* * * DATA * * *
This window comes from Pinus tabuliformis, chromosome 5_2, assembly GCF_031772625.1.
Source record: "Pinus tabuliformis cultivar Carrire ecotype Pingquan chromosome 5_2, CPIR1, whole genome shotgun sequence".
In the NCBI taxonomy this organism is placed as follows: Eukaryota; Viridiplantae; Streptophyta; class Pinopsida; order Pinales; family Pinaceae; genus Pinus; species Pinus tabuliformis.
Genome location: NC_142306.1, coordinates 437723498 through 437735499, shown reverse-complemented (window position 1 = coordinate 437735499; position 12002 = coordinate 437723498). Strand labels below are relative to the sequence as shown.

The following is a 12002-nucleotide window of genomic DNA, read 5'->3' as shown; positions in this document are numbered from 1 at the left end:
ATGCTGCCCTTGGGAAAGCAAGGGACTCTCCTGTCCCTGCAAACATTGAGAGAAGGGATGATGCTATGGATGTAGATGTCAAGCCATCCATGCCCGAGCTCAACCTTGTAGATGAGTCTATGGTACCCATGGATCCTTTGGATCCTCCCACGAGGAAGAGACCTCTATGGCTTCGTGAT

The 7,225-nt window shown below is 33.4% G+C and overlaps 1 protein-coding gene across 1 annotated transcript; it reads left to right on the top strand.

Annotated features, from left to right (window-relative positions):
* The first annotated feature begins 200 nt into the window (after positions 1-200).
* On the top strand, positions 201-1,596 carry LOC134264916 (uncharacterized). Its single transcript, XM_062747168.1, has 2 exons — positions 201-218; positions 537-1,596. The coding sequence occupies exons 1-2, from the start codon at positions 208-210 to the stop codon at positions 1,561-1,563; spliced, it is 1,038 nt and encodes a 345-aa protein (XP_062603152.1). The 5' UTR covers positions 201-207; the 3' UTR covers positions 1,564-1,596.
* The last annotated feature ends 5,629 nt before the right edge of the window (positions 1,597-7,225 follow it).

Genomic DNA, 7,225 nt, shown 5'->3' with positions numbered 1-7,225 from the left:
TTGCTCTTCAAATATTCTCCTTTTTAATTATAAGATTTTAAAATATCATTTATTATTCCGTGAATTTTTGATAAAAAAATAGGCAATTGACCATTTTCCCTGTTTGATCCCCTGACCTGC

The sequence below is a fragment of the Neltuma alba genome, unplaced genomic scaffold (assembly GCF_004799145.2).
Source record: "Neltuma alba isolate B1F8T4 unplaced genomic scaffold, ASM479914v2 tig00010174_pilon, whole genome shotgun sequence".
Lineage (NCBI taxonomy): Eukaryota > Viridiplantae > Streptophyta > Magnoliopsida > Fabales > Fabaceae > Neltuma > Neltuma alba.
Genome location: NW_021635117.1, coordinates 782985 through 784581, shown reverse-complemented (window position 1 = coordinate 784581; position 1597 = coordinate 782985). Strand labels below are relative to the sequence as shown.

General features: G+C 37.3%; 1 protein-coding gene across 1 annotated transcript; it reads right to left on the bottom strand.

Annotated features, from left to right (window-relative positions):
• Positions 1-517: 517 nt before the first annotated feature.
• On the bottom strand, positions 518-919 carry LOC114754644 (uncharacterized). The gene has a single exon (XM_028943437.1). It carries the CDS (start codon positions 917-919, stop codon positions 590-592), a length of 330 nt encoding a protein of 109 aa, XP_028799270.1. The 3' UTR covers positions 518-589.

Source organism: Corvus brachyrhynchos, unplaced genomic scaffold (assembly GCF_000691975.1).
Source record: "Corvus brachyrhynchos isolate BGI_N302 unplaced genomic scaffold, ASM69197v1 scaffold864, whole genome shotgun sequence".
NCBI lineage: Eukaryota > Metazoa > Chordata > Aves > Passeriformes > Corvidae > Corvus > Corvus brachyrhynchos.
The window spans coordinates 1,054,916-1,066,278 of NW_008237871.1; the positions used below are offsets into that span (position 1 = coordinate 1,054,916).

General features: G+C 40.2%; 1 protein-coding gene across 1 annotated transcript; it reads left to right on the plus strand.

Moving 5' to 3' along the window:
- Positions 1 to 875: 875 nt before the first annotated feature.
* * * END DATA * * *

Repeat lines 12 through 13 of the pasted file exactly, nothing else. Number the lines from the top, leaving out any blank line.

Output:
Genomic DNA, 7,225 nt, shown 5'->3' with positions numbered 1-7,225 from the left:
TTGCTCTTCAAATATTCTCCTTTTTAATTATAAGATTTTAAAATATCATTTATTATTCCGTGAATTTTTGATAAAAAAATAGGCAATTGACCATTTTCCCTGTTTGATCCCCTGACCTGC